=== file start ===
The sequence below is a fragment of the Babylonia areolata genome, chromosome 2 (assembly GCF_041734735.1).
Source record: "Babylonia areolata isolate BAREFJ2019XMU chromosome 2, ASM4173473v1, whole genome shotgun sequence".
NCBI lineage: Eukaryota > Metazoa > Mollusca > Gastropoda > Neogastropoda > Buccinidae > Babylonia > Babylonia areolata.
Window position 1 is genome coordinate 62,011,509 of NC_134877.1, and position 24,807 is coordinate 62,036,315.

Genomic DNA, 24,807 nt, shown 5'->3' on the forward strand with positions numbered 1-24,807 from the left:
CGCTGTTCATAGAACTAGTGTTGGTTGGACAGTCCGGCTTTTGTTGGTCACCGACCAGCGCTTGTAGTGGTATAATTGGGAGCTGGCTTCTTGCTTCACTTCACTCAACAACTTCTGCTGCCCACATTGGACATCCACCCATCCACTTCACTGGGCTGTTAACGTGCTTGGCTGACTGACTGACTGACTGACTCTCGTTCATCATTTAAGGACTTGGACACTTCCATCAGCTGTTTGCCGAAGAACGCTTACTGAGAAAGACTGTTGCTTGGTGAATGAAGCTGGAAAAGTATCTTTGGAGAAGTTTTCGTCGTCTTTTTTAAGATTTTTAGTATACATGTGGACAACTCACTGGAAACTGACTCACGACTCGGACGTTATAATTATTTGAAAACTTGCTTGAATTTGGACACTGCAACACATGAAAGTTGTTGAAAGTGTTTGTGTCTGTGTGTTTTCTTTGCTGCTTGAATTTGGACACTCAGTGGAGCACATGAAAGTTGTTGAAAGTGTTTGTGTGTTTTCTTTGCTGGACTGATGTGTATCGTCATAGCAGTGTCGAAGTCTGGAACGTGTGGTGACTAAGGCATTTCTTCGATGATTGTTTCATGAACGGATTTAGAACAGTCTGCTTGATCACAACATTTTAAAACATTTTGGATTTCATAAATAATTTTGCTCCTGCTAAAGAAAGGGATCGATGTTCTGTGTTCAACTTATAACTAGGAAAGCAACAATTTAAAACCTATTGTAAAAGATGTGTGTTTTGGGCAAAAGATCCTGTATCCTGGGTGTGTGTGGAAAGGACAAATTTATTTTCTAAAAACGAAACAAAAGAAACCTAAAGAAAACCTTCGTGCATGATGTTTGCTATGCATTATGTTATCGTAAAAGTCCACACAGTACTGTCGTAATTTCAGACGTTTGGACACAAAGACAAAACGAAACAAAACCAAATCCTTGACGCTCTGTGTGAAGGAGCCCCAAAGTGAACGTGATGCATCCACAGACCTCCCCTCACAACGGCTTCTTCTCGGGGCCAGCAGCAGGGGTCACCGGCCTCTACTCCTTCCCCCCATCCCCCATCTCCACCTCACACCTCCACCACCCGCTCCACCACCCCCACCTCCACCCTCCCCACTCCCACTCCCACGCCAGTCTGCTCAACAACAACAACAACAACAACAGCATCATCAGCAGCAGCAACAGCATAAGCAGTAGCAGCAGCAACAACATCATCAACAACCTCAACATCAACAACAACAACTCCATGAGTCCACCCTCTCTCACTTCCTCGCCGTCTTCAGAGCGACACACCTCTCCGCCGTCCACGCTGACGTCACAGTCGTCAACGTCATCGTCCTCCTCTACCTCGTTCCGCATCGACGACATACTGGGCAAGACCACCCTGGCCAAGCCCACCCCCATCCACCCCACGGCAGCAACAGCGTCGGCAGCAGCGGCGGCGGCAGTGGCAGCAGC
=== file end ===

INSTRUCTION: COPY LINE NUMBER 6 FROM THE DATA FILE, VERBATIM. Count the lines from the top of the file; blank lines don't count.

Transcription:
CGCTGTTCATAGAACTAGTGTTGGTTGGACAGTCCGGCTTTTGTTGGTCACCGACCAGCGCTTGTAGTGGTATAATTGGGAGCTGGCTTCTTGCTTCACTTCACTCAACAACTTCTGCTGCCCACATTGGACATCCACCCATCCACTTCACTGGGCTGTTAACGTGCTTGGCTGACTGACTGACTGACTGACTCTCGTTCATCATTTAAGGACTTGGACACTTCCATCAGCTGTTTGCCGAAGAACGCTTACTGAGAAAGACTGTTGCTTGGTGAATGAAGCTGGAAAAGTATCTTTGGAGAAGTTTTCGTCGTCTTTTTTAAGATTTTTAGTATACATGTGGACAACTCACTGGAAACTGACTCACGACTCGGACGTTATAATTATTTGAAAACTTGCTTGAATTTGGACACTGCAACACATGAAAGTTGTTGAAAGTGTTTGTGTCTGTGTGTTTTCTTTGCTGCTTGAATTTGGACACTCAGTGGAGCACATGAAAGTTGTTGAAAGTGTTTGTGTGTTTTCTTTGCTGGACTGATGTGTATCGTCATAGCAGTGTCGAAGTCTGGAACGTGTGGTGACTAAGGCATTTCTTCGATGATTGTTTCATGAACGGATTTAGAACAGTCTGCTTGATCACAACATTTTAAAACATTTTGGATTTCATAAATAATTTTGCTCCTGCTAAAGAAAGGGATCGATGTTCTGTGTTCAACTTATAACTAGGAAAGCAACAATTTAAAACCTATTGTAAAAGATGTGTGTTTTGGGCAAAAGATCCTGTATCCTGGGTGTGTGTGGAAAGGACAAATTTATTTTCTAAAAACGAAACAAAAGAAACCTAAAGAAAACCTTCGTGCATGATGTTTGCTATGCATTATGTTATCGTAAAAGTCCACACAGTACTGTCGTAATTTCAGACGTTTGGACACAAAGACAAAACGAAACAAAACCAAATCCTTGACGCTCTGTGTGAAGGAGCCCCAAAGTGAACGTGATGCATCCACAGACCTCCCCTCACAACGGCTTCTTCTCGGGGCCAGCAGCAGGGGTCACCGGCCTCTACTCCTTCCCCCCATCCCCCATCTCCACCTCACACCTCCACCACCCGCTCCACCACCCCCACCTCCACCCTCCCCACTCCCACTCCCACGCCAGTCTGCTCAACAACAACAACAACAACAACAGCATCATCAGCAGCAGCAACAGCATAAGCAGTAGCAGCAGCAACAACATCATCAACAACCTCAACATCAACAACAACAACTCCATGAGTCCACCCTCTCTCACTTCCTCGCCGTCTTCAGAGCGACACACCTCTCCGCCGTCCACGCTGACGTCACAGTCGTCAACGTCATCGTCCTCCTCTACCTCGTTCCGCATCGACGACATACTGGGCAAGACCACCCTGGCCAAGCCCACCCCCATCCACCCCACGGCAGCAACAGCGTCGGCAGCAGCGGCGGCGGCAGTGGCAGCAGC